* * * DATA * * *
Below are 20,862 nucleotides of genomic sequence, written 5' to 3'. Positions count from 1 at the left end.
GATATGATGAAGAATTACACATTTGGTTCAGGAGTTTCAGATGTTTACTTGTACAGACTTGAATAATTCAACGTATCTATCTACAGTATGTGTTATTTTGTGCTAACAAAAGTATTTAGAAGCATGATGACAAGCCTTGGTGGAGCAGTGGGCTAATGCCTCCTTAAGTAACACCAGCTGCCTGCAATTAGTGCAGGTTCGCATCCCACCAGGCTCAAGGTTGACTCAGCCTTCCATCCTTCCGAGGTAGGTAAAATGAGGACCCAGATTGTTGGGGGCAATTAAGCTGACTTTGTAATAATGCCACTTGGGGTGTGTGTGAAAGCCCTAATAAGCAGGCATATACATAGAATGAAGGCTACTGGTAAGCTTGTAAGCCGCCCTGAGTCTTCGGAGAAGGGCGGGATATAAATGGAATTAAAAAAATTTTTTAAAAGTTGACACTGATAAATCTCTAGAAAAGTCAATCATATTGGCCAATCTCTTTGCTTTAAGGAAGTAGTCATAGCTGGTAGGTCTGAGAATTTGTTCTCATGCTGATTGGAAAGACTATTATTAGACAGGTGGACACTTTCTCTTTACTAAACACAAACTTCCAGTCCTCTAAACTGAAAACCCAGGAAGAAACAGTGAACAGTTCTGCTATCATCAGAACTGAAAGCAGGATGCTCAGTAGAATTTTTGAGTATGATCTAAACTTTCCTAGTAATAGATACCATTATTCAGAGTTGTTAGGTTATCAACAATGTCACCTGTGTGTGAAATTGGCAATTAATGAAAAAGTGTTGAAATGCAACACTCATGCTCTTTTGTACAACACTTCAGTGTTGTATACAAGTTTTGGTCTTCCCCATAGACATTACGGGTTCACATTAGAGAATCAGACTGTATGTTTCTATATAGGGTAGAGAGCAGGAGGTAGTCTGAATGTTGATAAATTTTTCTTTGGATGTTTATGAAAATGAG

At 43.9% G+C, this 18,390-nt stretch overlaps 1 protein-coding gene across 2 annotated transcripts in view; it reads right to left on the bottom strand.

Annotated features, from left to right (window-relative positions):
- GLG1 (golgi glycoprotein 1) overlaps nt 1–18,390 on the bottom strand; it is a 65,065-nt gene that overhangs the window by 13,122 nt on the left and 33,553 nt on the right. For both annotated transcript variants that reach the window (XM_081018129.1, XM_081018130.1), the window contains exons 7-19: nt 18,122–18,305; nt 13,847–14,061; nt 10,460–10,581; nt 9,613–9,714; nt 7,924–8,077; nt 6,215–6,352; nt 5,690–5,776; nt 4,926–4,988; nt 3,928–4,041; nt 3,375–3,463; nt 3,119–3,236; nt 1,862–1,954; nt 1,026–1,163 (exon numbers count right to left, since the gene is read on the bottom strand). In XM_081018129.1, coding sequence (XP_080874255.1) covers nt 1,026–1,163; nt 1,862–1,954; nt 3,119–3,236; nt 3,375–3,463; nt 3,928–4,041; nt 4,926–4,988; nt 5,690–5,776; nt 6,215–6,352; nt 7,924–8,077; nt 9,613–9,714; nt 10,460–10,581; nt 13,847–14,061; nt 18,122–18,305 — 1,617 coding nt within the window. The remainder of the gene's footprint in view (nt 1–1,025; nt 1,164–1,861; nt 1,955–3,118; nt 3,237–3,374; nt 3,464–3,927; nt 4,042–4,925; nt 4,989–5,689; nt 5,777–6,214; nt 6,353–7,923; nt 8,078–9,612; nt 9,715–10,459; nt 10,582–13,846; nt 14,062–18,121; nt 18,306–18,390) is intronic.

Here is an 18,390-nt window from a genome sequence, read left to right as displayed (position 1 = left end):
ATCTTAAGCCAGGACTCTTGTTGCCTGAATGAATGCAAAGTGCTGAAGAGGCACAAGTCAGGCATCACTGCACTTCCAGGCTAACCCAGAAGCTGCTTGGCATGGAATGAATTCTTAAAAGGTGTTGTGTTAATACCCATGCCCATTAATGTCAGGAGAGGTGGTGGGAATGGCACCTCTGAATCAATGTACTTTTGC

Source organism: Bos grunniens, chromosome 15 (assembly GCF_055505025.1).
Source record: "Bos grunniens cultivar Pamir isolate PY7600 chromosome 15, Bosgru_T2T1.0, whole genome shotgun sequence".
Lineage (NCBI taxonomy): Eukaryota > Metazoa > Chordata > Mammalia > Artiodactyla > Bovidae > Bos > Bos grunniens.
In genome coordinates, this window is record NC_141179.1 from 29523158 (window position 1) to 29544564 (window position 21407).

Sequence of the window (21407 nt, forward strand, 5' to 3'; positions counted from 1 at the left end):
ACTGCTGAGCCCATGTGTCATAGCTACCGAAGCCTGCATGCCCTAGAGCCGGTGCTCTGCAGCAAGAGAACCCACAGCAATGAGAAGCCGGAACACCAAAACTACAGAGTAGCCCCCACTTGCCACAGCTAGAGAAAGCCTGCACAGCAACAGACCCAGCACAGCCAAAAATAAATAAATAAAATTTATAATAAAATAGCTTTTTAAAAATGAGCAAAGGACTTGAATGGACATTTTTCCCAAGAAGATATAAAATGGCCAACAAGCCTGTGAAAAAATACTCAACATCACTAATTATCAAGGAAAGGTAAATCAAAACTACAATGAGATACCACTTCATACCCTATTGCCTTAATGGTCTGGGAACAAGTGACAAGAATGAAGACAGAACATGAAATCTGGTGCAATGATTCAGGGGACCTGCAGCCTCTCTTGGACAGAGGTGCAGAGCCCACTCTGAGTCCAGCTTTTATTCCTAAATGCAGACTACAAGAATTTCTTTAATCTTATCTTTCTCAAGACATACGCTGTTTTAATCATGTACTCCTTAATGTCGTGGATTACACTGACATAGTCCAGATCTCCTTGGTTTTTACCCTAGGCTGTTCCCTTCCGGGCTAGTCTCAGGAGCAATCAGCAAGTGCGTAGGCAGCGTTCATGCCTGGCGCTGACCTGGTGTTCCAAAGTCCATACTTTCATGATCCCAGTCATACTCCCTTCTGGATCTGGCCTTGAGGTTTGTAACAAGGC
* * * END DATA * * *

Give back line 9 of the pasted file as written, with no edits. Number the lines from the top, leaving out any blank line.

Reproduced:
Source record: "Bos grunniens cultivar Pamir isolate PY7600 chromosome 15, Bosgru_T2T1.0, whole genome shotgun sequence".